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Here's where Vancouver's top architecture firm of the 20th century once set up shop

The building, purpose-built in 1941, is long gone from the location.
The new office of Townley & Matheson Architects in 1941 on Hornby Street in Vancouver.

This striking one-storey concrete building boldly proclaims that it is the Office of Townley and Matheson, Architects.

The clean geometric lines of this 1941 building are further accentuated by the contrast of the more ornate wooden two-and-a-half-storey neighbouring building erected approximately 45 years earlier. The front door of the office opened into a public waiting room with wooden-panelled walls, linoleum tiles, and two cheeky-looking sculpted figures perched on plinths.

The firm was originally formed in 1919 by Fred L. Townley and Robert T. Matheson, who had both attended the University of Pennsylvania for architectural training and graduated in 1911. Their partnership rose to become a major Vancouver architectural firm for much of the 20th century, gaining particular attention after being chosen in 1935 to design the new City Hall, the perspective drawing of which graced the wall of the public waiting room.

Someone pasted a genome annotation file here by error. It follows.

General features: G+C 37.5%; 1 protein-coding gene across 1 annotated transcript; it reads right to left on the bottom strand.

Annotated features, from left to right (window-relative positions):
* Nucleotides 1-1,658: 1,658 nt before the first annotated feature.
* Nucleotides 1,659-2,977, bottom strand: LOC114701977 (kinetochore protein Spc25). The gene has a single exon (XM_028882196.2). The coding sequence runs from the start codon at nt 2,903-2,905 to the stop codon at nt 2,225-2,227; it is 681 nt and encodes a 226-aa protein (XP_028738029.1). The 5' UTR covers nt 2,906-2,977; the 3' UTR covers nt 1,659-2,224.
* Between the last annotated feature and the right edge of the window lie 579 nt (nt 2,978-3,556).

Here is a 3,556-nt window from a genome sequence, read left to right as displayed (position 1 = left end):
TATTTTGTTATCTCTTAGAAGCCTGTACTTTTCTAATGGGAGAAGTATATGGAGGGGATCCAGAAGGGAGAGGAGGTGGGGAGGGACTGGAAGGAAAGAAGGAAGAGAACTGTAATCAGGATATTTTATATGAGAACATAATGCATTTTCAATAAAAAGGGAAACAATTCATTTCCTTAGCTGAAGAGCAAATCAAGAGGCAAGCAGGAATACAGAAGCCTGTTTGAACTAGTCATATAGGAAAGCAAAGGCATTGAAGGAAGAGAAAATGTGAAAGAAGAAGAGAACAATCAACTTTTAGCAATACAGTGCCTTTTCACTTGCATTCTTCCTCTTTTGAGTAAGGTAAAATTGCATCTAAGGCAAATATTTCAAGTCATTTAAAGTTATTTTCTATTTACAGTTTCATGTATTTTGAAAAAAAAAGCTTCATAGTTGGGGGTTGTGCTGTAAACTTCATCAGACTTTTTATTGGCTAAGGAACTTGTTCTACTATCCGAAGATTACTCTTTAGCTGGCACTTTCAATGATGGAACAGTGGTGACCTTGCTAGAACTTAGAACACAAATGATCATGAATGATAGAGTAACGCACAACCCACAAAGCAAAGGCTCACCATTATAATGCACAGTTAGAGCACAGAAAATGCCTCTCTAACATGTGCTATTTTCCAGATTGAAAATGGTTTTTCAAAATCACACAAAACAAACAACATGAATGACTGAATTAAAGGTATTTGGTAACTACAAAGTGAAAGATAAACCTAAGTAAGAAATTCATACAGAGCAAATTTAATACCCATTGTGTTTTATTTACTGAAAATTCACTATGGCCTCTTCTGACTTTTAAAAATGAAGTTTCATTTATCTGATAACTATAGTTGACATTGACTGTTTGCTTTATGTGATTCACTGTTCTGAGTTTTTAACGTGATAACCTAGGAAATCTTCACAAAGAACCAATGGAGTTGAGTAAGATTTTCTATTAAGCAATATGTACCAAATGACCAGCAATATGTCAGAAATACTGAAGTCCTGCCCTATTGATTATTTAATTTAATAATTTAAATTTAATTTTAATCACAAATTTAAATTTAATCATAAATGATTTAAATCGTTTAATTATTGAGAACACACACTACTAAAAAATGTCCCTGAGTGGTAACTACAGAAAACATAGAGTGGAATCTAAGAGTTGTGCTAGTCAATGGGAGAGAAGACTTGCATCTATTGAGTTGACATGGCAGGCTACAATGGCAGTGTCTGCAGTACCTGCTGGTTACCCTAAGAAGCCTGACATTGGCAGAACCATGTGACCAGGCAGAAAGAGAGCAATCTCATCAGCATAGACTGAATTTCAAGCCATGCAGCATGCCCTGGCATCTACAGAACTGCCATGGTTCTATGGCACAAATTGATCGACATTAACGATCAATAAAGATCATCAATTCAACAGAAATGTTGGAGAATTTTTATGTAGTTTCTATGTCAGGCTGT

By the time the firm moved into this purpose-built office located at 1376 Hornby St, it had been shifting away from designing private residences and small-scale commercial projects to focusing on larger commercial buildings. A decade later that would include designing hospitals, such as the Vancouver General Hospital and the Royal Columbian Hospital. The firm continued to produce architectural plans for a variety of clients until 1974 when the partnership was dissolved.

Interested in finding more archival photographs of Vancouver? Search the City of Vancouver Archives’ online database. For more information about the Archives, its holdings, and how to research, visit the Archives’ website.

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